The iPod is the king of portable music players, according to new dollar market share numbers obtained by The Mac Observer. During the fourth quarter of 2002, Appleis dollar market share reached 27 percent compared with 10 percent for second-ranked SONICBlue and its Rio players, according to market research firm NPDTechworld.
In terms of actual units sold, Apple placed third with an 11.2 percent market share, following closely behind Rio at 11.3 percent. RCA is first at 13 percent.
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The latest market share numbers show the Windows version of the iPod is the most popular product, controlling 58 percent of the units sold, compared to 42 percent for the Mac version. Of the three iPod models, the 10GB model is the best seller, according to the NPDTechworld numbers.
Appleis dominance of the portable music player market is impressive when you take into account that the iPod is one of the more expensive MP3 players on the market. At US$299 for the 5GB model, US$399 for the 10GB unit and US$499 for the 20GB product, Apple is competing in a space with both hard drive and non-hard drive products starting at US$99 up to US$250.
Making the market share numbers even more interesting is that they are based only on sales made by third-party retailers such as Best Buy and Target, and do not include iPods sold direct by Apple through its retail stores or online. Market share and unit share numbers of Appleis competitors also do not include direct sales figures.
iPod holds its own vs. cheaper players
"The growth area in MP3 players is certainly the hard drive based models," NPDTechworld analyst Stephen Baker told The Mac Observer. "A big chunk of this business has moved away from cheaper players below US$200 towards hard-drive based models. You have to take your cap off to Apple for going into that higher-priced market and proving their was value."
Among Appleis competitors to the iPod include the Flash Memory-based Lyra RD1070 at US$100, the Lyra RD1080 with 128MB Flash Memory for US$130, the Rio Riot with 20GB hard drive at US$200, and the memory-card equipped Rio Sport at US$180.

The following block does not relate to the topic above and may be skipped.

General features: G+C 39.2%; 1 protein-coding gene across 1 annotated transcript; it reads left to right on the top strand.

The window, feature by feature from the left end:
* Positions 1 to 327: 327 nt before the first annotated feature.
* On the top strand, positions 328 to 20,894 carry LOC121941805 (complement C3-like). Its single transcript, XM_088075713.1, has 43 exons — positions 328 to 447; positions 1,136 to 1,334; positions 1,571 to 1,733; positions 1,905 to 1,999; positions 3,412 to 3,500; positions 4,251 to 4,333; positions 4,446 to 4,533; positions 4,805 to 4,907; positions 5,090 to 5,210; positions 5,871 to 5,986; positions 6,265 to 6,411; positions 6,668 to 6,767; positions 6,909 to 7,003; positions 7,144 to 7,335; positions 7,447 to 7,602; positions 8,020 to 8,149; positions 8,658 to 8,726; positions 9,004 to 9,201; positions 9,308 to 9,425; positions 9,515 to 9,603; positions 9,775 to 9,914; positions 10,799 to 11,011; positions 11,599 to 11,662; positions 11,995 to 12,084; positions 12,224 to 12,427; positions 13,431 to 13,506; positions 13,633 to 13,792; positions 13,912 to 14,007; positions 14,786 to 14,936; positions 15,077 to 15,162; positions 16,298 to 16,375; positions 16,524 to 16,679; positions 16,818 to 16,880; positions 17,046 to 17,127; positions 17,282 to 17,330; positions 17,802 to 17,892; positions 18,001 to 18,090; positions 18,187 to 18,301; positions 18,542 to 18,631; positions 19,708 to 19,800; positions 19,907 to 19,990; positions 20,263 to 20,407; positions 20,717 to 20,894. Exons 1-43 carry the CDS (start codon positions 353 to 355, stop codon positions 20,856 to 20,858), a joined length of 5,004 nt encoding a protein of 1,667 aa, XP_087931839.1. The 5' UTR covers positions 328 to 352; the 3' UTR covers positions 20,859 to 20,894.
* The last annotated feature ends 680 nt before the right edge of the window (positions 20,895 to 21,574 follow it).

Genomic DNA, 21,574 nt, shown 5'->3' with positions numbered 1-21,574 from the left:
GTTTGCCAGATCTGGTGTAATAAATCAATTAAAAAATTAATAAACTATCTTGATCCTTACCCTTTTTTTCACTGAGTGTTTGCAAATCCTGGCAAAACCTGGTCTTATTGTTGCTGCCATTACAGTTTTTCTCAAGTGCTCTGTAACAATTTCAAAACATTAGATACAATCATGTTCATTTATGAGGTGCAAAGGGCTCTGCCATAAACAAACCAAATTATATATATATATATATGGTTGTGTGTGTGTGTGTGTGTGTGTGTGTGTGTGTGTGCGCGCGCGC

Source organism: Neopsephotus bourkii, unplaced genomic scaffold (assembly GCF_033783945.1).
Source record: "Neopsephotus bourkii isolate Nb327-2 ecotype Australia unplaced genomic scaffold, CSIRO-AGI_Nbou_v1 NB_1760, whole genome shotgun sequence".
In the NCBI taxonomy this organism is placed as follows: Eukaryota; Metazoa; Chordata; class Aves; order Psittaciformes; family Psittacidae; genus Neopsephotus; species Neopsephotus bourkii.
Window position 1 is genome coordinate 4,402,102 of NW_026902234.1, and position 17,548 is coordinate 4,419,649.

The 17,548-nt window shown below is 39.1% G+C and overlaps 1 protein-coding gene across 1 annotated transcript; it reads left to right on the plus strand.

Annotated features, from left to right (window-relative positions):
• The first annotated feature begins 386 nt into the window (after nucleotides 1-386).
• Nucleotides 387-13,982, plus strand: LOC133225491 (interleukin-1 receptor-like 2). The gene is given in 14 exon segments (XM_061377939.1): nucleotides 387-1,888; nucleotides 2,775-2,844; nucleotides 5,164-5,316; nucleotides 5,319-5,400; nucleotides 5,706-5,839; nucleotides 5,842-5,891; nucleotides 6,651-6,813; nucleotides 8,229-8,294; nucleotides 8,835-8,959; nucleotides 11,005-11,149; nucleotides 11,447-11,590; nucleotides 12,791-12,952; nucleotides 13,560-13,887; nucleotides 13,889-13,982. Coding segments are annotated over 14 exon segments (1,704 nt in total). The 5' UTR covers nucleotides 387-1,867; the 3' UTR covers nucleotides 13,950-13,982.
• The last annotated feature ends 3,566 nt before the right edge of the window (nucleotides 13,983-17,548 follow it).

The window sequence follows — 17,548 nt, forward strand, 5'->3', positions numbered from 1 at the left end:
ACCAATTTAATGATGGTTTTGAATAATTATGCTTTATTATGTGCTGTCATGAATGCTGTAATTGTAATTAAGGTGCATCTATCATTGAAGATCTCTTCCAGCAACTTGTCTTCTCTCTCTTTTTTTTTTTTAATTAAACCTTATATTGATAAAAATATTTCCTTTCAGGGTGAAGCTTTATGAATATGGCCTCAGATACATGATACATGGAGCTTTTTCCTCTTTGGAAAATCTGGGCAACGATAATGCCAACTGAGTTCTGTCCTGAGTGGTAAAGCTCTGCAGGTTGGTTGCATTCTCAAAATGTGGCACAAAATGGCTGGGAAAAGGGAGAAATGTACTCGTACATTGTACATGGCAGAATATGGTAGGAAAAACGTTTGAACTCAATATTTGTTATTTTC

Price vs. value is key
The trend in MP3 players is more focused on price versus value, according to Baker. "What most people have decided is that they see more value in spending US$200 to US$400 on an audio player that is based on a hard drive instead of one based on Flash Memory. They are willing to spend more money." Part of that value, said Baker, is not just the device itself, but its ease of use in downloading music simply from a desktop PC interface. "People are associating ieasy-to-usei with the iPod when looking for a portable MP3 player," he said.
Looking back to when the iPod was released for Windows in July of last year, Baker believes Appleis success in MP3 player dominance hinges a lot on the timing of when the company got into the market. "Thereis no question the iPod would still be a leading product as a Mac-only device, but Appleis expansion into Windows showed that they saw a gaping hole and took advantage of it. They made a strong position for themselves."
Rumored 40GB iPod: US$500 limit
Baker believes that if Apple were to come out with a 40GB iPod model, which has been highly rumored as of late, it must stay below US$500 to have a successful chance. "I donit think they want to move the top-of-the-line price points any higher than they are," Baker said. "This might give them the opportunity to reduce pricing on the lower end models. That would be in Appleis benefit to broaden the market and move down the price on the lower-end models. It would be tough to justify something priced higher than the 20Gb model, which is now at US$499....Itis hard to see a lot of volume being sold in something thatis above US$500. That turns into more of a niche product."